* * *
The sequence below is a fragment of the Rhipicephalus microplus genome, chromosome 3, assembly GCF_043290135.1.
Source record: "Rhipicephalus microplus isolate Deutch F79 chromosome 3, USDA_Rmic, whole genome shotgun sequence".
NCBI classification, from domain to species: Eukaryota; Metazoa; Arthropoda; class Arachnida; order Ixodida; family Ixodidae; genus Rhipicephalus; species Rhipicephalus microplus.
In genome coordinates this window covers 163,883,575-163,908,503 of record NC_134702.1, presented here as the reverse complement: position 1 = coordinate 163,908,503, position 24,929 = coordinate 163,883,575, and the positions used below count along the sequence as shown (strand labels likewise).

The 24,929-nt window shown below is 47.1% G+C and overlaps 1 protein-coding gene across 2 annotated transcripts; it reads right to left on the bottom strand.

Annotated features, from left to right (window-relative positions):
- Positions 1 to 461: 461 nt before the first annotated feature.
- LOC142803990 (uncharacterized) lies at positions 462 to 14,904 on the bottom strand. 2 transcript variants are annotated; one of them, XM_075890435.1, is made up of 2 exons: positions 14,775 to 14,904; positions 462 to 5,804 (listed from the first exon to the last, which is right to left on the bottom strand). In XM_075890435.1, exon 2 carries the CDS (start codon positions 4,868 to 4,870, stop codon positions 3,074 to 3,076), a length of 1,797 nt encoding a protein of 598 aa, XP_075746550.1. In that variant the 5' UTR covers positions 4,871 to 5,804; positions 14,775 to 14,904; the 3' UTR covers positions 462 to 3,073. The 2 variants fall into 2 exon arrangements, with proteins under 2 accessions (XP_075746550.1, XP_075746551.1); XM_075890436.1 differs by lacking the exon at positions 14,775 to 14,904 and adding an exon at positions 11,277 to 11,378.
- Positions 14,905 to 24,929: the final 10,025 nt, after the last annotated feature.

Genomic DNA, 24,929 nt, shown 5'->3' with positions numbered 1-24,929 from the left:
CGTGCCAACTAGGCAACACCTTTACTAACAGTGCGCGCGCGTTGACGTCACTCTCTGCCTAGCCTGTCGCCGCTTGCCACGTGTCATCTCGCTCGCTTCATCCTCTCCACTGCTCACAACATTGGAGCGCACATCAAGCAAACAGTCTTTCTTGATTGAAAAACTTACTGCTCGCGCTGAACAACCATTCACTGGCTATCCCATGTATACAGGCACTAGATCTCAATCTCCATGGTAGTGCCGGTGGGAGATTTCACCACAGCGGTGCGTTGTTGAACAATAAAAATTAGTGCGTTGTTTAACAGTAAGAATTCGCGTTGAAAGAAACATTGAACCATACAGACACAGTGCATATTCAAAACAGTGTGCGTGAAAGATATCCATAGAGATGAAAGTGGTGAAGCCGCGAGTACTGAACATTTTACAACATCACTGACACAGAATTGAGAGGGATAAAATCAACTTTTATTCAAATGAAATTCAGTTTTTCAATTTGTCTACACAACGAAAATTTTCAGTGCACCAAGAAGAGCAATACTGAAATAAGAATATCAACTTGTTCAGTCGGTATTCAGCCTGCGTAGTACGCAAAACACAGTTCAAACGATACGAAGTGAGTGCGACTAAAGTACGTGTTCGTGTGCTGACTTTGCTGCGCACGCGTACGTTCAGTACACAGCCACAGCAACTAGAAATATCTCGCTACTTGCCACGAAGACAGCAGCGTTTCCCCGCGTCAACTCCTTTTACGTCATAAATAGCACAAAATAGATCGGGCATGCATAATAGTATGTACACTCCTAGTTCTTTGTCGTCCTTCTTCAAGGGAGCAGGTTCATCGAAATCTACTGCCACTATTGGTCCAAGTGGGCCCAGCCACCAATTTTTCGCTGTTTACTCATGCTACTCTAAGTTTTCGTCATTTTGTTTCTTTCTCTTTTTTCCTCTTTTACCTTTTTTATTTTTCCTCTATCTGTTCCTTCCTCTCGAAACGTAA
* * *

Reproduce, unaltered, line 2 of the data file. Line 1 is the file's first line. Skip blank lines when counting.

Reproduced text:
Source record: "Rhipicephalus microplus isolate Deutch F79 chromosome 3, USDA_Rmic, whole genome shotgun sequence".